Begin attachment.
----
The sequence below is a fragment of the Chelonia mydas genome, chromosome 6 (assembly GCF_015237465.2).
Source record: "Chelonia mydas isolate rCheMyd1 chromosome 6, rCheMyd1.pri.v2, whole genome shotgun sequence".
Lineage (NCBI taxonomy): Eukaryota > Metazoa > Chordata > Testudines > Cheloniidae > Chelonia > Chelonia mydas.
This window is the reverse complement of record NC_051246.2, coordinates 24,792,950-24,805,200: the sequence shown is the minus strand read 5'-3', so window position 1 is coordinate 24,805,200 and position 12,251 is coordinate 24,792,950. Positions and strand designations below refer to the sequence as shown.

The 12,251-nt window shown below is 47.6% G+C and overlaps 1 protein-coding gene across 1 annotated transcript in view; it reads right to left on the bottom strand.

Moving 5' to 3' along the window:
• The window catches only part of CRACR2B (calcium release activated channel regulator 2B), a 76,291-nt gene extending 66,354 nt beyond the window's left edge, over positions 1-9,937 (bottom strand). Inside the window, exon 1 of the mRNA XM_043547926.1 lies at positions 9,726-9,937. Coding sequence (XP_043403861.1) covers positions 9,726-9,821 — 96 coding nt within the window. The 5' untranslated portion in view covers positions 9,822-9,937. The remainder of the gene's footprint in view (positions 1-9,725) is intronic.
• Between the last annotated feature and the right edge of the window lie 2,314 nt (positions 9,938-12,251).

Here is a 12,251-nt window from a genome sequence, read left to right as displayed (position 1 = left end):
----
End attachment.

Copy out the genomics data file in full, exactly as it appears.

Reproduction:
The sequence below is a fragment of the Chelonia mydas genome, chromosome 6 (assembly GCF_015237465.2).
Source record: "Chelonia mydas isolate rCheMyd1 chromosome 6, rCheMyd1.pri.v2, whole genome shotgun sequence".
Lineage (NCBI taxonomy): Eukaryota > Metazoa > Chordata > Testudines > Cheloniidae > Chelonia > Chelonia mydas.
This window is the reverse complement of record NC_051246.2, coordinates 24,792,950-24,805,200: the sequence shown is the minus strand read 5'-3', so window position 1 is coordinate 24,805,200 and position 12,251 is coordinate 24,792,950. Positions and strand designations below refer to the sequence as shown.

The 12,251-nt window shown below is 47.6% G+C and overlaps 1 protein-coding gene across 1 annotated transcript in view; it reads right to left on the bottom strand.

Moving 5' to 3' along the window:
• The window catches only part of CRACR2B (calcium release activated channel regulator 2B), a 76,291-nt gene extending 66,354 nt beyond the window's left edge, over positions 1-9,937 (bottom strand). Inside the window, exon 1 of the mRNA XM_043547926.1 lies at positions 9,726-9,937. Coding sequence (XP_043403861.1) covers positions 9,726-9,821 — 96 coding nt within the window. The 5' untranslated portion in view covers positions 9,822-9,937. The remainder of the gene's footprint in view (positions 1-9,725) is intronic.
• Between the last annotated feature and the right edge of the window lie 2,314 nt (positions 9,938-12,251).

Here is a 12,251-nt window from a genome sequence, read left to right as displayed (position 1 = left end):